Love too much to part with – No-nonsense Chinese Idioms

Well folks, this morning at roughly 9am I saw a tiny bug inside my iPod touch. Yes. I decided to try to open the screen up to remove the little guy however managed to break my device in the process. Needless to say, by lunchtime I had already bought myself a new iPod touch and that is what reminded me of this idiom.

愛不釋手 (爱不释手)

Pinyin: ài bù shì shǒu
English: to love something too much to part with; to fondle admiringly

Keyboard Cat 愛不釋手

It’s hard to think of a definitive translation in English, but basically it’s used to refer something that your hands can’t part with, because you love it so much.

Some examples:

jiù de ipod huàidiào zhīhòu ,wǒ fāxiàn wǒ duì tā àibúshìshǒu
After I broke my old ipod, I realised I couldn’t live without it.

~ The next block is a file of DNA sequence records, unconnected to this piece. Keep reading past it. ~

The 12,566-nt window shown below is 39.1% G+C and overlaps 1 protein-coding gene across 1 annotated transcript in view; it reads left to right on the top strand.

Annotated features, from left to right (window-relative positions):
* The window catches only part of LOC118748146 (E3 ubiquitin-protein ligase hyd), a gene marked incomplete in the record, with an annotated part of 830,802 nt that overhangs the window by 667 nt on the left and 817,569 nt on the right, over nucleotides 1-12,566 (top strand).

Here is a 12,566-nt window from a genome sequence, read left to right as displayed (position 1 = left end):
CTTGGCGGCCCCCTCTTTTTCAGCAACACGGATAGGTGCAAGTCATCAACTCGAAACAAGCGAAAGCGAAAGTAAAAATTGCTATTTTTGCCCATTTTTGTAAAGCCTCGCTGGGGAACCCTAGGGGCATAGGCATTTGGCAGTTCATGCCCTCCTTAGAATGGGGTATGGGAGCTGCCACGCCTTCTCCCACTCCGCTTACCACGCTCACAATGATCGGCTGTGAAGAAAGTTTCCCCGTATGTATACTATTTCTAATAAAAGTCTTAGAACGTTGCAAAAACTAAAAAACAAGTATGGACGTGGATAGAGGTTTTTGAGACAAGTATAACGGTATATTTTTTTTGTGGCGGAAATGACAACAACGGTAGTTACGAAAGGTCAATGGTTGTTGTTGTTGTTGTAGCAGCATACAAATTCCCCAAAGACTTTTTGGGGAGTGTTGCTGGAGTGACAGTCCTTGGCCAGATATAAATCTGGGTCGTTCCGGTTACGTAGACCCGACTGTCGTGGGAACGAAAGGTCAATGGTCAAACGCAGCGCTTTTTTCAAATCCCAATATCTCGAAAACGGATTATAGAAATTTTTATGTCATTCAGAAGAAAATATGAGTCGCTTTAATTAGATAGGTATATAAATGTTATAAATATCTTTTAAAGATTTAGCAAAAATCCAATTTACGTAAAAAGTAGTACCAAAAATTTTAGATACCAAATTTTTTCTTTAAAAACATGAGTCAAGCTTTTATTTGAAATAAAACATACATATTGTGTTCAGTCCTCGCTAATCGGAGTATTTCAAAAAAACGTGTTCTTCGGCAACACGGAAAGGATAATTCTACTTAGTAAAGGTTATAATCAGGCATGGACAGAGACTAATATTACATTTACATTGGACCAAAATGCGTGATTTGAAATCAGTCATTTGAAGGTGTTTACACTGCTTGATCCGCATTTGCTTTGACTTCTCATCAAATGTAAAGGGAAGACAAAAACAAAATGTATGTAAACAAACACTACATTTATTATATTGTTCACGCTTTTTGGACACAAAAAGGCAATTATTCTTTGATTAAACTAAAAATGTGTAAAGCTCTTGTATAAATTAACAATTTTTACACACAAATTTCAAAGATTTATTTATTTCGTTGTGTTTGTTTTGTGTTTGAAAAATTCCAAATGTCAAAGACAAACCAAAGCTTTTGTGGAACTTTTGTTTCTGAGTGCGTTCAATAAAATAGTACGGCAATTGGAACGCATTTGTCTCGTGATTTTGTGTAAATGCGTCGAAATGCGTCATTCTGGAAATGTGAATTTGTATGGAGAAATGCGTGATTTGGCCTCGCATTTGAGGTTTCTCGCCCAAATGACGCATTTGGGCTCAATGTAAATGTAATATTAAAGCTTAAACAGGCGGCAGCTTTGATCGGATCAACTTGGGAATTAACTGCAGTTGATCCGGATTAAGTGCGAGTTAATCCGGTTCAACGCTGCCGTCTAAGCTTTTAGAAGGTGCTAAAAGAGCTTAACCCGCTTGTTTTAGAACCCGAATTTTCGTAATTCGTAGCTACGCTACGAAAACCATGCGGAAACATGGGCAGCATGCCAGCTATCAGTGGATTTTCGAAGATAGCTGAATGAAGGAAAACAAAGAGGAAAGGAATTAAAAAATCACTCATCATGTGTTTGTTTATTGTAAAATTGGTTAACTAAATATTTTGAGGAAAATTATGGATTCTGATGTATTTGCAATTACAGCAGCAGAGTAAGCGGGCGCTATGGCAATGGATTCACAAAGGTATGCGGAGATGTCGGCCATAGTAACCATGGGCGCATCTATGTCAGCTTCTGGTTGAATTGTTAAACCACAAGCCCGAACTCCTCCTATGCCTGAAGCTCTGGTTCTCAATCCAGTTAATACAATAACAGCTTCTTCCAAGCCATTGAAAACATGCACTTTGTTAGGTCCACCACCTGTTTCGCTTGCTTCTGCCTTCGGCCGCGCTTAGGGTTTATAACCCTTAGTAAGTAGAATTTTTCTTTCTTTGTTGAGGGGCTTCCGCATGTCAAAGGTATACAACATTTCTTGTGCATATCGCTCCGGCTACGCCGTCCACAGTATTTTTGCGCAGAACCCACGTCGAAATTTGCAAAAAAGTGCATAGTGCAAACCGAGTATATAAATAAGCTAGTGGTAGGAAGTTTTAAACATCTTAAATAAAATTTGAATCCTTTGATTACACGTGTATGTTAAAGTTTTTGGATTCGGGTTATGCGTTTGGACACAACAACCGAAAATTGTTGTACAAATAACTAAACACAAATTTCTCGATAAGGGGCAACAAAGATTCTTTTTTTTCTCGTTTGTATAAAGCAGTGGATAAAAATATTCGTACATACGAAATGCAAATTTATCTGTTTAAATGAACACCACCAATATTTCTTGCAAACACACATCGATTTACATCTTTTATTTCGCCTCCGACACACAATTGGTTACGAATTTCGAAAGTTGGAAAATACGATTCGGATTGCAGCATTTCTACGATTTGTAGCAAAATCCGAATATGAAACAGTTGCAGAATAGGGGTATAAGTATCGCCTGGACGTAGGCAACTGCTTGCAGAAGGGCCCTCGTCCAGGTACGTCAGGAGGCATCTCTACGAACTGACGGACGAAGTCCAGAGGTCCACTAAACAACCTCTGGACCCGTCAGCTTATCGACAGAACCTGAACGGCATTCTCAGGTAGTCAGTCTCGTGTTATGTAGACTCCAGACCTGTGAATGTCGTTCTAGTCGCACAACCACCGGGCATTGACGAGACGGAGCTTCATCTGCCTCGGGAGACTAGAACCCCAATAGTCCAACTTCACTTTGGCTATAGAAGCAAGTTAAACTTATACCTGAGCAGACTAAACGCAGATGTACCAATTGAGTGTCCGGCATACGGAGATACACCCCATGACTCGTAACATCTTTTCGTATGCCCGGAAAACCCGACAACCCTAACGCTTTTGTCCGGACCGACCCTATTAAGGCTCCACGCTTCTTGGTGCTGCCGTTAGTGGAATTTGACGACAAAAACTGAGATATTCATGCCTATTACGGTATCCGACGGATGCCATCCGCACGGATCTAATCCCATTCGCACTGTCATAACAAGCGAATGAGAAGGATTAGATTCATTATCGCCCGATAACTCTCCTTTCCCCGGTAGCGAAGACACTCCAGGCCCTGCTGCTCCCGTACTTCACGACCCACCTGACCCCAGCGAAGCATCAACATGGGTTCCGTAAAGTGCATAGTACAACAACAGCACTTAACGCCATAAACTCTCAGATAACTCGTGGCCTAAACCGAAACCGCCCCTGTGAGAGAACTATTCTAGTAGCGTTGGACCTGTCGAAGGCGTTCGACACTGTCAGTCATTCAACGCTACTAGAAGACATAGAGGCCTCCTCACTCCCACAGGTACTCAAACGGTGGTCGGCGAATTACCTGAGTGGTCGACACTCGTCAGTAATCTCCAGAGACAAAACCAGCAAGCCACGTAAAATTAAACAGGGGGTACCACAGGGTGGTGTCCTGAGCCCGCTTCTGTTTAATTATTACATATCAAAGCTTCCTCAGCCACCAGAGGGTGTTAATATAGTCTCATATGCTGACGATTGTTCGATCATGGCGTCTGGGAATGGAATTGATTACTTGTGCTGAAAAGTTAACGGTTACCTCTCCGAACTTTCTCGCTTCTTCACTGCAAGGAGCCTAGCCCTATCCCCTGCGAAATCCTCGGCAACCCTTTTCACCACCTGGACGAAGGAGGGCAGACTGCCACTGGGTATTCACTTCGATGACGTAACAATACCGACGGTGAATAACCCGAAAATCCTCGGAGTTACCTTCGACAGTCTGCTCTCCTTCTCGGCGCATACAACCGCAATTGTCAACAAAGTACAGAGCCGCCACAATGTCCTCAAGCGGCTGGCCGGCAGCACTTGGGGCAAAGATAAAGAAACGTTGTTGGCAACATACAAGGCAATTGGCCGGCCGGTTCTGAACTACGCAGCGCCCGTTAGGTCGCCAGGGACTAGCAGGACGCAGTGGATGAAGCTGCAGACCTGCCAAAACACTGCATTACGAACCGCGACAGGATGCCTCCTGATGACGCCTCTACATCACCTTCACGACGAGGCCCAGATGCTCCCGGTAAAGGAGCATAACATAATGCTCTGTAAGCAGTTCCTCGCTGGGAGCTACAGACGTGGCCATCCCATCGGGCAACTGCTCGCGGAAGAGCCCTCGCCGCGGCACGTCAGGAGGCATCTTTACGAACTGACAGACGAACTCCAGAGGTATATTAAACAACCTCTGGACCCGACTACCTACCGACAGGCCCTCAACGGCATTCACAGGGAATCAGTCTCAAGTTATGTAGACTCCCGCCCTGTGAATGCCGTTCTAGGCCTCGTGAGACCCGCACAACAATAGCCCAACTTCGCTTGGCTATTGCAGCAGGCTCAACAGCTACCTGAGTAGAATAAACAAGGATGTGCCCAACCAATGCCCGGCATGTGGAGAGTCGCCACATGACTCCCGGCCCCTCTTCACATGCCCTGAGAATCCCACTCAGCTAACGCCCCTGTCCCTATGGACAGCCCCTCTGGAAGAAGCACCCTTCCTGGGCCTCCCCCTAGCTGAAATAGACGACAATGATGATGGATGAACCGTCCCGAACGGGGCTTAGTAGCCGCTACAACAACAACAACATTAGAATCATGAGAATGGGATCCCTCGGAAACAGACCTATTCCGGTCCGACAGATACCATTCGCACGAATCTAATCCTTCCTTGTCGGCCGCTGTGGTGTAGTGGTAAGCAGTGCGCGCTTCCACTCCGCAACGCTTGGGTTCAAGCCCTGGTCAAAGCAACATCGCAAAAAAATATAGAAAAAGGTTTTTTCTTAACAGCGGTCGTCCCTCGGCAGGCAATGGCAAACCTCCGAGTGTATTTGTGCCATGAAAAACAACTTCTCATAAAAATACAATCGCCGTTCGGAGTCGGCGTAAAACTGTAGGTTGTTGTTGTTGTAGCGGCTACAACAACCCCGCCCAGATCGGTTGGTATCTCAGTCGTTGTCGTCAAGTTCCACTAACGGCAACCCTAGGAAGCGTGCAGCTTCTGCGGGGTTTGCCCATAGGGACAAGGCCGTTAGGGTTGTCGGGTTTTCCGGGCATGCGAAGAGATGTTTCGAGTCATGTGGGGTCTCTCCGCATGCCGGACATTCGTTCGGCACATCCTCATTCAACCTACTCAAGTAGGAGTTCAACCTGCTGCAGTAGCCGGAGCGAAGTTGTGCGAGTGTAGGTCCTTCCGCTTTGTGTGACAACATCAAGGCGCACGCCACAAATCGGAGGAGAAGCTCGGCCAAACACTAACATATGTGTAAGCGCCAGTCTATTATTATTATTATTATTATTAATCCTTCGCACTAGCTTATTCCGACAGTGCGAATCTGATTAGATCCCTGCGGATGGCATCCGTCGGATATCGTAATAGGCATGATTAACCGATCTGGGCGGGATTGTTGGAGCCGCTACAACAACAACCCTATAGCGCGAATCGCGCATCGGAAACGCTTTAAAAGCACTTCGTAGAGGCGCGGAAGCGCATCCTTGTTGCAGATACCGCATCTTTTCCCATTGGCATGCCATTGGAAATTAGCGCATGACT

wǒ duì wǒ de diànzǐqín àibúshìshǒu
I can’t put my keyboard down.

One response to “Love too much to part with – No-nonsense Chinese Idioms

  1. There is another phrase that has three same characters as 爱不释手, in different order though. It is 手不释卷。手 (shou3, noun, hand)不(negate word, not) 释 (shi4, verb, release) 卷 (originally a measure word for books, here functions as a noun, books) – Literally it means hand can’t release the books, and it also implies that the person loves the book a lot and don’t want to put it down.
    For example, you can say
    He likes that book a lot. Everyday he can’t put that book down from his hand; he read it everyday. He really loves it a lot and can’t put it down.

    Have a great dragon year!

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